Samuel Johns was stopped at the Holiday convenience store in Midtown Anchorage a few weeks back when a young woman who seemed to be homeless asked him for money.
Johns, a 29-year-old Athabascan rapper and motivational speaker from Copper Center, said he had no cash. He offered to buy her some food instead.
When he returned with a bag of snacks from the convenience store, the two talked.
"I noticed she was Native," he said. "I asked where she was from and she said Angoon."
Johns asked if she wanted to go home.
Yes, she said. She wanted to go home.
Later, Johns couldn't shake the encounter from his mind. Were there people in Angoon worrying about her? Missing her?
"It was weighing down on me," he said.
The idea was simple, he explained to followers: The group would be a virtual bulletin board for information about people living on the streets of Alaska's largest city who had slipped out of contact with loved ones.
He would go out and find some of them himself. Other people could post their encounters too.
"There's a lot of people in rural areas who have a loved one they wonder about," Johns said. "This gives them a platform to see them again."
The response was thundering and immediate: In just over a week, more than 4,500 people have followed the page.
Johns says he goes out every other day to talk to people on the street. He meets them in the Midtown Wal-Mart parking lot or at Bean's Cafe.
He approaches people with simple questions: Where are you from? And do you want to send a message to anyone back home?
Some say no. That's fine. "I'm not trying to sell them anything," he said.
Each photo posted is met with a string of dozens of responses. Robert from Nome; Cheryl from Kwethluk; Lillian from Buckland -- relatives of each appeared in the comments.
On the page, people post talk in the easy familiar way you might hear in a village store or post office:
"I miss my brother so much"
"Robert and his brother Danny built me a bike out of our great grandma and great grandpa's garage"
"yup my cousin Lillian. Thanks for sharing. Hope all is well cousin, take care & we love you."
Some have posted pictures and messages seeking their own lost relatives:
"If you see a girl named Amanda downtown tell her to call her sister."
"This is my uncle Paul...he usually calls home when he gets the chance....it's been a while since we heard from him."
When the group exploded with followers, Johns realized he had tapped into a previously unaddressed need. People disappear into the world of Anchorage street living, sometimes with no phone, no address and no reliable way to contact them. Their families are left to wonder.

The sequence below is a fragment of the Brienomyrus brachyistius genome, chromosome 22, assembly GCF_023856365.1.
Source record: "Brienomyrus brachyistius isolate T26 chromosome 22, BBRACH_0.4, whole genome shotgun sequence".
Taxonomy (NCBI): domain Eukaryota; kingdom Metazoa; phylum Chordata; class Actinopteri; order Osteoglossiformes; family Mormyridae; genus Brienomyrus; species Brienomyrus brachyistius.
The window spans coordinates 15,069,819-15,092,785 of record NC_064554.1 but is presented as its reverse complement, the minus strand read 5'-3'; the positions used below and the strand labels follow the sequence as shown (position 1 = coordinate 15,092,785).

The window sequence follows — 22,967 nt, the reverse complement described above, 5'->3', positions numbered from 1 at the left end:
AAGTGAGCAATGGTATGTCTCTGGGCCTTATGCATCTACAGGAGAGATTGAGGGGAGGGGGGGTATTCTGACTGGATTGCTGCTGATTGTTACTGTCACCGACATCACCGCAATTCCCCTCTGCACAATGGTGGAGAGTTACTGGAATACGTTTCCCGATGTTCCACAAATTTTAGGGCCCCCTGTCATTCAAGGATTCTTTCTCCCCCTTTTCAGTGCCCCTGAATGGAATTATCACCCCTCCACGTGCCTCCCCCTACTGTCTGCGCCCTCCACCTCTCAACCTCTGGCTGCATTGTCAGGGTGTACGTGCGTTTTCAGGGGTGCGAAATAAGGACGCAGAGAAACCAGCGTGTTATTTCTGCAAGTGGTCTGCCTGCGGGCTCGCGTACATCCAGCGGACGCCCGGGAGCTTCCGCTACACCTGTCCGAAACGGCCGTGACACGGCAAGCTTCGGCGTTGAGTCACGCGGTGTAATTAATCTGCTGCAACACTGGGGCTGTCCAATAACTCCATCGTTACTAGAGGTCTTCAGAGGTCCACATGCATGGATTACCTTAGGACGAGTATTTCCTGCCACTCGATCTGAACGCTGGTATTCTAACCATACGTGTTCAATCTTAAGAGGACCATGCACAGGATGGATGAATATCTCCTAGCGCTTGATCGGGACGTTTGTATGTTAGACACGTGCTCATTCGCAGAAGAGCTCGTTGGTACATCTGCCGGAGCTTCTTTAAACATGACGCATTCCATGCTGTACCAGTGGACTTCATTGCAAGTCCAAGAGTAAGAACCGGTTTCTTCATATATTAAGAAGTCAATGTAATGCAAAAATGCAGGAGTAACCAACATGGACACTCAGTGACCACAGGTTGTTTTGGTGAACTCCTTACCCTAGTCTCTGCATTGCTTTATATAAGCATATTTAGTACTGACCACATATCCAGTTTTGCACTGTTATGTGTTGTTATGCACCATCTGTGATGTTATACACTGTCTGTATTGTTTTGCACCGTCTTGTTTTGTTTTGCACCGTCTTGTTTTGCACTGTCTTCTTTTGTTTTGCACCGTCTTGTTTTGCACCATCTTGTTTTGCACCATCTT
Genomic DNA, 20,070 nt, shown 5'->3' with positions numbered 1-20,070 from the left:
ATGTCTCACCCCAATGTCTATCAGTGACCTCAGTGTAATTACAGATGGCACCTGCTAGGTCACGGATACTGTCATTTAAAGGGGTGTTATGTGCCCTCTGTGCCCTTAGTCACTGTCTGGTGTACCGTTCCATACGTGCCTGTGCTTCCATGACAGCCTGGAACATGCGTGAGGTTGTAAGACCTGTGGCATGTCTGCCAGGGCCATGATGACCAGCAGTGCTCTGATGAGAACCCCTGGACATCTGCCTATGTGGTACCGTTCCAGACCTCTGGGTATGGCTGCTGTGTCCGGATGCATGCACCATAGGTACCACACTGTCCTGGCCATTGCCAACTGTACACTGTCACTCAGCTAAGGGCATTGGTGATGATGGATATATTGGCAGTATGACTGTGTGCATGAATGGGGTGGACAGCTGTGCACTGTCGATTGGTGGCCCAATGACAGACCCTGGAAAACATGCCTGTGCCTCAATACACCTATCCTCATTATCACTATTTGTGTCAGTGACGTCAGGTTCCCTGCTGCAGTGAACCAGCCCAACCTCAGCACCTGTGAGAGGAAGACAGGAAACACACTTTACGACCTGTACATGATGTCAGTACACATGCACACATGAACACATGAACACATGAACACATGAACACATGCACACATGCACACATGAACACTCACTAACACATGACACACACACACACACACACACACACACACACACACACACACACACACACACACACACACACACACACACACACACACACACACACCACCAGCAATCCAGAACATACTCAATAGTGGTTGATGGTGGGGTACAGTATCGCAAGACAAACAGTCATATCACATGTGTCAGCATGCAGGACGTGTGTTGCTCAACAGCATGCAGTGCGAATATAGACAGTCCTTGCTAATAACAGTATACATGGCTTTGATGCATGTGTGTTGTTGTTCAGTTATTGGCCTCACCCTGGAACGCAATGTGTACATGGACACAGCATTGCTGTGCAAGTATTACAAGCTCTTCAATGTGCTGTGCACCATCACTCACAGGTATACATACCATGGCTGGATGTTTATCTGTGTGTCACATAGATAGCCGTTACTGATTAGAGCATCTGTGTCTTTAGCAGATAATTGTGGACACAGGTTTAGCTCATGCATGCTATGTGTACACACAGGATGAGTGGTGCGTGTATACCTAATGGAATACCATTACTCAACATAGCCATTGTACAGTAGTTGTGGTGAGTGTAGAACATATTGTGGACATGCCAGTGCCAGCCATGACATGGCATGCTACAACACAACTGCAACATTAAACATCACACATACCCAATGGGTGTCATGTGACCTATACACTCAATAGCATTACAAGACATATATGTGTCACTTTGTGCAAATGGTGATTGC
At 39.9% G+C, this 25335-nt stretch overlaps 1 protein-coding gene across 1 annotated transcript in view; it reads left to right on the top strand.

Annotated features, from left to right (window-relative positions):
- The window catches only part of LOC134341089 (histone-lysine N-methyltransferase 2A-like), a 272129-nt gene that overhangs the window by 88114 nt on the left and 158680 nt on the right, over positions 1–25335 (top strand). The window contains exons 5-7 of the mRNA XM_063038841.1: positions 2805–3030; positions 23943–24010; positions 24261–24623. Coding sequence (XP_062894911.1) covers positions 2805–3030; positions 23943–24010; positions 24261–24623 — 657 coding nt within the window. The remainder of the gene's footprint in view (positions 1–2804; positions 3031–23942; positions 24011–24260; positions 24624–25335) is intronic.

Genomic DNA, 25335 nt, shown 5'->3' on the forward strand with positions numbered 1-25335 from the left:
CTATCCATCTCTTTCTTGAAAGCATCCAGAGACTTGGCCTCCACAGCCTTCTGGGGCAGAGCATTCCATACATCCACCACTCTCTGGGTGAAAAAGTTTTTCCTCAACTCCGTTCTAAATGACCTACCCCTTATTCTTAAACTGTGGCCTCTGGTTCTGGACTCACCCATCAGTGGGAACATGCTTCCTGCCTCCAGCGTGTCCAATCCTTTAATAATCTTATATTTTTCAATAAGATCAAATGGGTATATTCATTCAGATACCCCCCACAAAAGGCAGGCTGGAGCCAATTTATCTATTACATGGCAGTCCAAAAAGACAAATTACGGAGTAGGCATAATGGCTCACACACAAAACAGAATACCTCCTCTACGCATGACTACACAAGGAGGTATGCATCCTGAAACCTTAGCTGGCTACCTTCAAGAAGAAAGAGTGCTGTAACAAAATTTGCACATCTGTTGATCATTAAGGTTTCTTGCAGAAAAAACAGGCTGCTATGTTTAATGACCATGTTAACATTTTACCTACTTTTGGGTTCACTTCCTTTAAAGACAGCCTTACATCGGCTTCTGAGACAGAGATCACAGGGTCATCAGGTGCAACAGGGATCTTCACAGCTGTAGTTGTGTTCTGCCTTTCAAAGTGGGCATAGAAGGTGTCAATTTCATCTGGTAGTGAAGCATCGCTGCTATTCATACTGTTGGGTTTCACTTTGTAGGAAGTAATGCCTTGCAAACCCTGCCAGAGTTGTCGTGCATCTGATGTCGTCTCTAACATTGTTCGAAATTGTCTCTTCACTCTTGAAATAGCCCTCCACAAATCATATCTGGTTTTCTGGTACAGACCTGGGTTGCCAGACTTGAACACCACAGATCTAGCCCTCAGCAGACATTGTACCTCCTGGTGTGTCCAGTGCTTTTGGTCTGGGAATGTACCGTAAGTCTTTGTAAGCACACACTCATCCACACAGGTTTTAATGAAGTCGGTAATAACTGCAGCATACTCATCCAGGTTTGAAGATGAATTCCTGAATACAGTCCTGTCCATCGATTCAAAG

"Literally every day we get calls," said Lisa Sauder, the executive director of Bean's Cafe, a client-run soup kitchen that serves meals to the homeless in the Ship Creek area. "We haven't heard from my brother, my dad, can you help us?"
People can have their mail sent to Bean's. A bulletin board inside includes written phone messages. For some families, Bean's is often the only place they know their hard-to-reach loved ones are visiting regularly.
But some people don't want to talk with their families.
"Not all of them are in a place where they want to be in touch right now," Sauder said. "I think this is a great option for clients who are open to that," she said of the Facebook page.
Johns says he started the group with a focus on rural Alaska, but it's not intended to be exclusive to Alaska Natives.
Researchers say that a significant number of Anchorage's homeless have roots in villages.
In the 2015 point-in-time survey of Anchorage's homeless population, 51 percent of all respondents said they were enrolled in a regional corporation, with the largest percentage in corporations that represent areas of the Yukon-Kuskokwim Delta and Bristol Bay.
Johns travels Alaska as a motivational speaker, promoting sobriety. For years, he was a binge drinker. He stopped drinking in 2007.
"That was a different life ago," he said.
He's been invited to speak and perform at conferences and schools, traveling to communities from Shaktoolik to Mentasta. He is busy with music -- he just released a new song -- and his family. He is the father of a 7-year-old daughter, with another baby on the way this summer.
Johns doesn't know what the site will become as time goes on.
"It's so new," he said. "I don't even know what it is. I'd like to see more families happier."
For it to be useful, other people need to get involved, he says.
Johns is clear about what he isn't doing. He doesn't have the resources to solve the core problems -- like addiction and mental illness -- that lead people to the streets to begin with.
"I'm not their counselor," Johns said. "I'm just someone trying to help them connect to their family through social media."
If the aim of his site is to reconnect people to their families, that at least seems to be happening.
On a hot recent afternoon, Johns and a friend went down to Bean's Cafe with some drums. Within a few minutes of their arrival, Teddy Segevan and his brother Wyman, originally from Wainwright, had joined the drumming.
Johns snapped a picture and posted it on Facebook. He posted the following words:
This is Teddy
He is from Wainwright
He is an Inupiaq
This is his message.
I'm still here. I'm alive.
I wish I can go home.
I miss all of you.
Please come down & show me more songs.
All of the songs I once knew is coming back to me.
An hour later, 27 people had commented. One was a niece of the Segevans.
"Brings me to tears," she wrote. "I'm so happy to know he's okay."